From education to employment

Unlocking the real-world potential of Mathematics: We need to make Maths education more relevant and engaging

Safaraz Ali

Context is King when it comes to Maths. The UK government’s recent focus on Mathematics education in schools is a step in the right direction towards preparing students for the future.

When the prime minister announced his list of five priorities in his first speech for 2023, it was welcomed with mixed reactions most especially his intended reform on the educational sector. In his words, “One of the biggest changes in mindset we need in education today is to reimagine our approach to numeracy. Right now, just half of all 16–19-year-olds study any math’s at all.”

Therein lays the foundation of his ambition to ensure that school pupils in England study some form of math’s up to the age of 18. He further defends his ambition by highlighting how every opportunity he’s had in life started with the education he was fortunate enough to receive, stating that one of the reasons he got into politics was to give every child the highest possible standard of education. 

The prime minister ambition is clearly laced with good intentions and a vision to position the future of England in an emerging world of big data and statistics where analytical skills will be a major requirement.

Mathematics has been an integral part of mankind and has for centuries laid the foundation for civilization and economic growth. According to the book “Mathematical Thought from Ancient to Modern Times,” mathematics as an organized science did not exist until the classical Greek period from 600 to 300 B.C.  However, in earlier civilizations when humans traded goods, there was a need to count and calculate hence the first instruments used were fingers, rocks, sticks etc this no doubt formed the foundation of mathematics.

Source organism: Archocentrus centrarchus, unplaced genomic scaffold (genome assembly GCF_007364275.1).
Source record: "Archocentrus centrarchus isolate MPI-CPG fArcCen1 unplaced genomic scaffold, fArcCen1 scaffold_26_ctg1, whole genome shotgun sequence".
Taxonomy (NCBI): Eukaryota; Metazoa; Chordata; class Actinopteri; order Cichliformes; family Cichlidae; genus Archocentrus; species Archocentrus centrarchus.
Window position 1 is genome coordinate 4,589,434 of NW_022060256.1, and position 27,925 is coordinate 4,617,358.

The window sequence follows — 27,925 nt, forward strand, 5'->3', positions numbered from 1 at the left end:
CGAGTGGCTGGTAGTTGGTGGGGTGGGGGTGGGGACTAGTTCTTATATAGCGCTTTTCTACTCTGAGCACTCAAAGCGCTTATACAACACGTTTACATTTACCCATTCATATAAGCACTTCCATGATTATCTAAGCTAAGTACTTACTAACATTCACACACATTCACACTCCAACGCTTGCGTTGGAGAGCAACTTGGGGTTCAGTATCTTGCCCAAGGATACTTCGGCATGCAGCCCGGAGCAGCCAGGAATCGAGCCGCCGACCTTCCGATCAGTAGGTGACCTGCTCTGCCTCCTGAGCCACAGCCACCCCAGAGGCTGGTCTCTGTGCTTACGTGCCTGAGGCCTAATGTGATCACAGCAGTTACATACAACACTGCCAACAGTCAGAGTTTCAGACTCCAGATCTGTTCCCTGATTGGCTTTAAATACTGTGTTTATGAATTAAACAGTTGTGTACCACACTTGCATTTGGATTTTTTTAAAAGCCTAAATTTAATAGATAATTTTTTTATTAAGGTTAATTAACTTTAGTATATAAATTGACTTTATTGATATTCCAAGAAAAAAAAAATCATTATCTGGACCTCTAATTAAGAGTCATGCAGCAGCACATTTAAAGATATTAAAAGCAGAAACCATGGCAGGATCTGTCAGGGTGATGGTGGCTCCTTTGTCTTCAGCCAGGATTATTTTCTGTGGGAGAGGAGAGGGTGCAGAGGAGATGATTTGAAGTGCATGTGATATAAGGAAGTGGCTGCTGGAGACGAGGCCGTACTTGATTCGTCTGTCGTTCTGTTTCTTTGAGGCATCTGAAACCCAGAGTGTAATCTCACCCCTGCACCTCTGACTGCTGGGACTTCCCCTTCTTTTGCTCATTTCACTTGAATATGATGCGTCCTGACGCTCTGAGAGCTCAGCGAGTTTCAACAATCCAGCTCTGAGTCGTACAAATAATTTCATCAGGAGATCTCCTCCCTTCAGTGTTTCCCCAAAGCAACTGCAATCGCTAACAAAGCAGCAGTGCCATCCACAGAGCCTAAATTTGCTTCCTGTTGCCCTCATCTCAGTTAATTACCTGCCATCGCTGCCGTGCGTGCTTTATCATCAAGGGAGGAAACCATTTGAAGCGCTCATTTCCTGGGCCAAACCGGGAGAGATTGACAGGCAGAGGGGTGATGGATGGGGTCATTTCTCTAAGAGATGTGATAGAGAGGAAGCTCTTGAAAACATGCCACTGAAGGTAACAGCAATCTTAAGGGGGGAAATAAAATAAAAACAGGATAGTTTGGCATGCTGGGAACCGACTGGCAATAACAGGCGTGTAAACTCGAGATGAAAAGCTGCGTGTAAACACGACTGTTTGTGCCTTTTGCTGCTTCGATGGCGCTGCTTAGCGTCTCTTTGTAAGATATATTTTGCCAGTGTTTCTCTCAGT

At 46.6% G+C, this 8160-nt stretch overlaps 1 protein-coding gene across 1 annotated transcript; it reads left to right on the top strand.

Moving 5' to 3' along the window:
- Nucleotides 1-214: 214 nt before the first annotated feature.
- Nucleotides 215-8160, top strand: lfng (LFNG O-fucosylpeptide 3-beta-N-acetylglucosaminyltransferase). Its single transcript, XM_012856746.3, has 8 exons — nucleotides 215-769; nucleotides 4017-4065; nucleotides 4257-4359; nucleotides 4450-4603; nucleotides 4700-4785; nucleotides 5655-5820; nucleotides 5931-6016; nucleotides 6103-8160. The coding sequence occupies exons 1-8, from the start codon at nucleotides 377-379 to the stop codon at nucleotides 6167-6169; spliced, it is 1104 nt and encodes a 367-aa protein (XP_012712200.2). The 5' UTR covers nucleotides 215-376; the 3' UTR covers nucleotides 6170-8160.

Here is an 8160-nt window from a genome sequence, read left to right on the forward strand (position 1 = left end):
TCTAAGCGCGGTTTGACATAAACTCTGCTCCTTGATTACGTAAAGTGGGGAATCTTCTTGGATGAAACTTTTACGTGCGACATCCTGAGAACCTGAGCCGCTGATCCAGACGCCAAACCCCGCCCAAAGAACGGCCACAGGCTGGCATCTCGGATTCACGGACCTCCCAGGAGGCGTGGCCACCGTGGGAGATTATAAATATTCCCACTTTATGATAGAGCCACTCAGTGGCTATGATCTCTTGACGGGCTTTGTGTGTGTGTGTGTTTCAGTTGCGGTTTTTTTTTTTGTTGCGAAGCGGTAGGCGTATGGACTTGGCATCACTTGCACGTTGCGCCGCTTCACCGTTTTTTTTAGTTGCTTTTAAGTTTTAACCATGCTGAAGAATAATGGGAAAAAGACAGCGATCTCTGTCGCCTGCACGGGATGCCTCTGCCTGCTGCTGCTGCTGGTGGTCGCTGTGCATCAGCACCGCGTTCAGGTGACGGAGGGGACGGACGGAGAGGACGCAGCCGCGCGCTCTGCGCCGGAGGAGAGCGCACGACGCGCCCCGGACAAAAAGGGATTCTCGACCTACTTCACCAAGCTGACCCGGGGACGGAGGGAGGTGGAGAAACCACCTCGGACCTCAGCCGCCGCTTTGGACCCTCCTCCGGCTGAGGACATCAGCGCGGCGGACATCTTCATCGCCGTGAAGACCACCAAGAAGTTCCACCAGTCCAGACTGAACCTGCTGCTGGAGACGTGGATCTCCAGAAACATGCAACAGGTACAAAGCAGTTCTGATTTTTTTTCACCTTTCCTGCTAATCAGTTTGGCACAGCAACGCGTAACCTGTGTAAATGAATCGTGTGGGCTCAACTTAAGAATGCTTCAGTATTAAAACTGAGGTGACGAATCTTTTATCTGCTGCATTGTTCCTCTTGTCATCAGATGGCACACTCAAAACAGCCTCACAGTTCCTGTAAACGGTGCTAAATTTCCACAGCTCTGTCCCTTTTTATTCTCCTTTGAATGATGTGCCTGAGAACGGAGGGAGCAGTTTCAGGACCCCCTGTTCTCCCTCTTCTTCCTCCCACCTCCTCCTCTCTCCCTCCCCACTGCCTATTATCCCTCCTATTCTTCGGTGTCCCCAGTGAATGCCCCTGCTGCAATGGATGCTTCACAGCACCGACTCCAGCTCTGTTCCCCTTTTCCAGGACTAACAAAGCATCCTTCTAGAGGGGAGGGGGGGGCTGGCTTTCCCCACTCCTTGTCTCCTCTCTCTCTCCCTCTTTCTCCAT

While Math’s in itself is not seen as an invention, there is no doubt a relationship between mathematics and inventions as mathematical instruments are considered to be inventions. A known fact is that everything is based on mathematics, hence the reason why mathematics has been called the language of the universe. Edward Frenkel, a UC Berkeley mathematician once said “mathematics directs the flow of the universe, lurks behind its shapes and curves, holds the reins of everything from tiny atoms to the biggest stars”.

While we have been able to establish that mathematics is a foundational subject that has led to economic growth and inventions, its also fair to say that mathematics is not one of the easiest subjects to study. For centuries, students have shunned the subject and have gone further to drop it at the earliest possible opportunity. In my personal experience, Maths didn’t make it on my list of favorite subjects so I completely understood the perplexed look on my teenage Sons face when we were discussing this latest development. This got me wondering, if Math’s is so important and necessary in different facets of life, how do we make it relatable in today’s world? How do we show the youngsters that social media, gaming, robotics, and technology they all love to use today all have their foundation in mathematics!

Mathematics goes beyond the technicalities

Mathematics goes beyond the technicalities taught within the four walls of an educational institute, it is budgeting, shopping, financial literacy, coding, software development, Artificial intelligence etc.

Mathematics is a form of expression; it’s about recognising and understanding patterns. It’s about logic and methodical thinking. It helps improve key skills such as problem solving, critical thinking and analytical skills. These skills are all transferable in all aspect of our daily life.